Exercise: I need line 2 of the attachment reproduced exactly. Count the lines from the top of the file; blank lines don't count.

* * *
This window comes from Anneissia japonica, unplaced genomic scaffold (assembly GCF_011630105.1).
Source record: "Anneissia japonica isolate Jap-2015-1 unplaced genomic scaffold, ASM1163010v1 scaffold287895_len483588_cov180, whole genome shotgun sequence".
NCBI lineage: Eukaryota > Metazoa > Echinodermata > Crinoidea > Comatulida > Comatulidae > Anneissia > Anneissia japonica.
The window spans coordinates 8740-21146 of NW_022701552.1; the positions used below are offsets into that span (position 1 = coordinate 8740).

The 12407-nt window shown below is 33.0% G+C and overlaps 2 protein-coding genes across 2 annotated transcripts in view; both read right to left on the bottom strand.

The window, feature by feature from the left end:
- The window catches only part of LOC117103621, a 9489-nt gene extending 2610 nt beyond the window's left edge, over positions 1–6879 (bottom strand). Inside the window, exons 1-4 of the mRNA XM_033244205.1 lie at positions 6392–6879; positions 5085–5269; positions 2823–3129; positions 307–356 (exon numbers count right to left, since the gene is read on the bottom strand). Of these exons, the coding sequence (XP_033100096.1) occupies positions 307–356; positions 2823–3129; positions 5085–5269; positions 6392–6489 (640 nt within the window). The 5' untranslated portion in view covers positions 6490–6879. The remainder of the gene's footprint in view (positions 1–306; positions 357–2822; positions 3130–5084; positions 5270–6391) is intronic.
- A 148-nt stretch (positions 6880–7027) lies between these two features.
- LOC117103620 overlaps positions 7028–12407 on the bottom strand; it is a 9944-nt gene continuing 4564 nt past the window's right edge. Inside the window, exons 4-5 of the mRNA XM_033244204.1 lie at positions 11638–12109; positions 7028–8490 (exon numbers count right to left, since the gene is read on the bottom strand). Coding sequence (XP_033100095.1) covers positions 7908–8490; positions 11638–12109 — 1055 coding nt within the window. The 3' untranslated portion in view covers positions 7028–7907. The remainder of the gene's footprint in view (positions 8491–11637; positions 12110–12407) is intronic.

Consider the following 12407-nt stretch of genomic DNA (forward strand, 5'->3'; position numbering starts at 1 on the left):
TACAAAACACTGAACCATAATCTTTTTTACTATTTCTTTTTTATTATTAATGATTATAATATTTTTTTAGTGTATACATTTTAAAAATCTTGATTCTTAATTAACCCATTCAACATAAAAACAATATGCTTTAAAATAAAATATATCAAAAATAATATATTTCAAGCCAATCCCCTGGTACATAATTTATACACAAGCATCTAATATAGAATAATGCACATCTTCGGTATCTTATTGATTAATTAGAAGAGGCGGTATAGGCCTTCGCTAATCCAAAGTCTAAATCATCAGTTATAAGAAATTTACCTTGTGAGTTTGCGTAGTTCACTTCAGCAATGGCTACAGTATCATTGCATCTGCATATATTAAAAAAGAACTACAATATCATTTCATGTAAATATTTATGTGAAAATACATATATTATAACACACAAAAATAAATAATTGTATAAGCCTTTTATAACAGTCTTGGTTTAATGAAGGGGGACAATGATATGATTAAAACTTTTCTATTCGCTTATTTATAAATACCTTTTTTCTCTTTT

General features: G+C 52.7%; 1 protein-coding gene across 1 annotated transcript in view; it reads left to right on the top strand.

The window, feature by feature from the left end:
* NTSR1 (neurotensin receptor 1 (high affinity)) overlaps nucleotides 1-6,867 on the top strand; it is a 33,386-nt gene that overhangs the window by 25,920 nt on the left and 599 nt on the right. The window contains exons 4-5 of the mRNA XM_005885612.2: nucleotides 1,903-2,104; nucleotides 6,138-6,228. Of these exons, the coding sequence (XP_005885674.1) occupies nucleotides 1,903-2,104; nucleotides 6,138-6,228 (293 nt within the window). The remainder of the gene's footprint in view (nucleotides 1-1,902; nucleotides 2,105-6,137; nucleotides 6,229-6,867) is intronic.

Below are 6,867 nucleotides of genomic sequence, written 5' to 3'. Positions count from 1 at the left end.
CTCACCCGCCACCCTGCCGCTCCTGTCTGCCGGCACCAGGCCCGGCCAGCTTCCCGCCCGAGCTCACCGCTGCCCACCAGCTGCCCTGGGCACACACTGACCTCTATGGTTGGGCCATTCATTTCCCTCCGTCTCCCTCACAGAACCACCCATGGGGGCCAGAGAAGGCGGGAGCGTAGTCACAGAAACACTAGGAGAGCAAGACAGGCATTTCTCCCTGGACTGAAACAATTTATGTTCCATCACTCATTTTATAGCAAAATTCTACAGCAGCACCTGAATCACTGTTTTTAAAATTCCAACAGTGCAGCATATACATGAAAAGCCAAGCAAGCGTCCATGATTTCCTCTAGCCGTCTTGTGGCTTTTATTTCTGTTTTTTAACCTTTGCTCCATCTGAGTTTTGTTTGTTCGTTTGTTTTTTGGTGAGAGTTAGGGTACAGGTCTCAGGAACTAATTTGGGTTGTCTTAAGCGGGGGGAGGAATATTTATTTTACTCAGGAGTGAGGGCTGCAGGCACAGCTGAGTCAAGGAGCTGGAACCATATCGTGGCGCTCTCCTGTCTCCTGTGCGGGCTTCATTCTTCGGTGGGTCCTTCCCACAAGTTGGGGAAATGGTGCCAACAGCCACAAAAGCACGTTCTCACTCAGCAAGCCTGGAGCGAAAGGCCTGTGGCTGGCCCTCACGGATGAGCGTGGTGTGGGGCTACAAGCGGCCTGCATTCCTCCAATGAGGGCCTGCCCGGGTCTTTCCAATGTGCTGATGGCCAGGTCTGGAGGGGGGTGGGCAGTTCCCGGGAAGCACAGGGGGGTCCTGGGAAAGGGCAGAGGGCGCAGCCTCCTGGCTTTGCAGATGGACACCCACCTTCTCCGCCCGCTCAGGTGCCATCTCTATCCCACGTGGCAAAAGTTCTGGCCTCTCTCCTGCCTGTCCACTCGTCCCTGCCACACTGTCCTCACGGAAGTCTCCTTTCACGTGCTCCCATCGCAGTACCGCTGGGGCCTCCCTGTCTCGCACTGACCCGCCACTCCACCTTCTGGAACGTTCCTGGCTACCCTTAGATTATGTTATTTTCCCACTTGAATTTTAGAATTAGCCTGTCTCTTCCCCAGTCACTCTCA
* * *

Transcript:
Source record: "Anneissia japonica isolate Jap-2015-1 unplaced genomic scaffold, ASM1163010v1 scaffold287895_len483588_cov180, whole genome shotgun sequence".